Arby’s was founded on a mission to serve something quick and delicious that wasn’t the same old fast-food burger. It was time for something different, and when the first location opened in 1964, it was all about serving up freshly sliced roast beef paired with delicious toppings and sides like their famous curly fries. Oddly enough, Arby’s ended up teaming up with another sandwich chain, Jimmy John’s.
Arby’s and Jimmy John’s may seem like unlikely partners, but they share a parent company. Inspire Brands, a holding company that specializes in multi-brand restaurant chains, acquired both Arby’s and Jimmy John’s. This acquisition brought these two sandwich giants together under one roof.
Inspire Brands’ mission is to create a portfolio of diverse and successful restaurant brands. In addition to Arby’s and Jimmy John’s, Inspire Brands owns other well-known chains such as Buffalo Wild Wings, Sonic Drive-In and Rusty Taco. With this impressive array of brands, Inspire Brands has become one of the largest restaurant companies in the United States.
The combination of Arby’s and Jimmy John’s demonstrates the versatility and strategic thinking of Inspire Brands. While Arby’s is known for its slow-roasted meats and unique sandwiches, Jimmy John’s is known for its fresh and fast delivery service. Despite their differences, both chains have found success in their respective markets.
This collaboration allows Inspire Brands to leverage the strengths of each brand and provide customers with even more options. Whether you’re in the mood for a stacked roast beef sandwich from Arby’s or a quick and satisfying sub from Jimmy John’s, you’ll find it all under the Inspire Brands umbrella.
The restaurants you never knew were the same chain highlight the behind-the-scenes connections that exist in the restaurant industry. While these chains have their own distinct identities and loyal customer bases, their shared ownership reveals a strategic approach to diversifying offerings and expanding market reach.
So the next time you visit one of these restaurants, take a moment to appreciate the hidden connections and culinary empires that lie behind the scenes. Whether it’s Auntie Anne’s and Cinnabon, Applebee’s and IHOP, Red Lobster and California Pizza Kitchen, or Arby’s and Jimmy John’s, these unexpected pairings demonstrate the dynamic nature of the restaurant business.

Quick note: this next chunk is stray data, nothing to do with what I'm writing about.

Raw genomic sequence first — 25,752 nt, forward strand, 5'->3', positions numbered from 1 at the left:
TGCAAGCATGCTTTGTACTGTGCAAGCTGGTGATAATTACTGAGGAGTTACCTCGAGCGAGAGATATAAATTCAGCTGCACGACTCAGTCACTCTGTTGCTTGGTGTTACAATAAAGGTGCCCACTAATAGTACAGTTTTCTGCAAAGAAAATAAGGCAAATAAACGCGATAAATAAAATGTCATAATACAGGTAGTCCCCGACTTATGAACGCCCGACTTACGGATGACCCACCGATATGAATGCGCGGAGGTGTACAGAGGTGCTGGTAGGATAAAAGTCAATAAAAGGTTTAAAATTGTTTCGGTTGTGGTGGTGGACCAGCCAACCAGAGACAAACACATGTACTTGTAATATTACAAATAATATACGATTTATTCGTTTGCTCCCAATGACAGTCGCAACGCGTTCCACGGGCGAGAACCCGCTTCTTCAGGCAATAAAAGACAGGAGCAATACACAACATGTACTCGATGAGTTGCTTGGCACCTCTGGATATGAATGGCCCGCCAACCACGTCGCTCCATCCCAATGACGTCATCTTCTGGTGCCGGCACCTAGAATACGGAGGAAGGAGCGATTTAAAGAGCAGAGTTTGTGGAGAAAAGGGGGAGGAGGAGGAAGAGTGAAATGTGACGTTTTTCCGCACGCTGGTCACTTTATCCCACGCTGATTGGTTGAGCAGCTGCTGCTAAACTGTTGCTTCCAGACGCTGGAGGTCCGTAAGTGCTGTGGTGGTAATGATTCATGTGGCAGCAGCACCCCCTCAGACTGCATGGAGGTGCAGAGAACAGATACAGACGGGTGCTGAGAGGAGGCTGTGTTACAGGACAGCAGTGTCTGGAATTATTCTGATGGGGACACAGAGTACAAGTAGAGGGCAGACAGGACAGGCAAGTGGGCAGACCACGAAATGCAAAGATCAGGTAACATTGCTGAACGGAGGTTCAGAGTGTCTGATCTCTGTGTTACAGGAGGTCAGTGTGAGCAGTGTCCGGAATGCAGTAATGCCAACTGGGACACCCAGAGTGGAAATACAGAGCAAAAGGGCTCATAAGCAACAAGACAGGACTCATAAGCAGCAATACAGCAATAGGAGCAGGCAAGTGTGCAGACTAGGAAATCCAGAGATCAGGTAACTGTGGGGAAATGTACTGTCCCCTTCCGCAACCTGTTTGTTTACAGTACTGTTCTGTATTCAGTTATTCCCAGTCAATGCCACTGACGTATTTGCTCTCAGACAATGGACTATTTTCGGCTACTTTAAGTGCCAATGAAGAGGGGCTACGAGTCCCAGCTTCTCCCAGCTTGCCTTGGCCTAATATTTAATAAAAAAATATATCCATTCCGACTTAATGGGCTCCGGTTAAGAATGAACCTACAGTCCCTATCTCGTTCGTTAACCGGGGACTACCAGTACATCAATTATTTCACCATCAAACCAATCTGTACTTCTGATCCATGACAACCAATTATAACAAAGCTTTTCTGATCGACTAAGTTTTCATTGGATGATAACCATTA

Answer: Some examples of restaurants owned by the same parent company are Auntie Anne’s and Cinnabon, Applebee’s and IHOP, Red Lobster and California Pizza Kitchen, and Arby’s and Jimmy John’s.

How did these restaurants end up under the same parent company?

Answer: Ownership of these restaurants often came about through acquisitions and mergers. The parent companies saw the potential for growth and synergy by bringing these different restaurant chains under one umbrella.

Do these restaurants still operate separately even though they are owned by the same parent company?

Answer: Yes, even though these restaurants are owned by the same parent company, they generally operate independently. They maintain their unique branding, menus and customer experience.

Why would one parent company choose to own multiple restaurant chains?

Answer: Parent companies may choose to own multiple restaurant chains to diversify their portfolio, serve different market segments, and take advantage of economies of scale. This allows them to cater to a wider range of customer preferences and expand their market reach.

Does this common ownership affect the quality or menu offerings of individual restaurants?

Answer: In general, corporate ownership does not significantly affect the quality or menu offerings of individual restaurants. Each chain maintains its own culinary identity and strives to provide a consistent dining experience for its customers.

How many locations do these parent companies operate worldwide?

Answer: The parent companies behind these restaurant chains often operate thousands of locations worldwide. For example, Focus Brands operates over 6,000 locations in 50 different countries, while Dine Brands operates over 3,600 locations between Applebee’s and IHOP.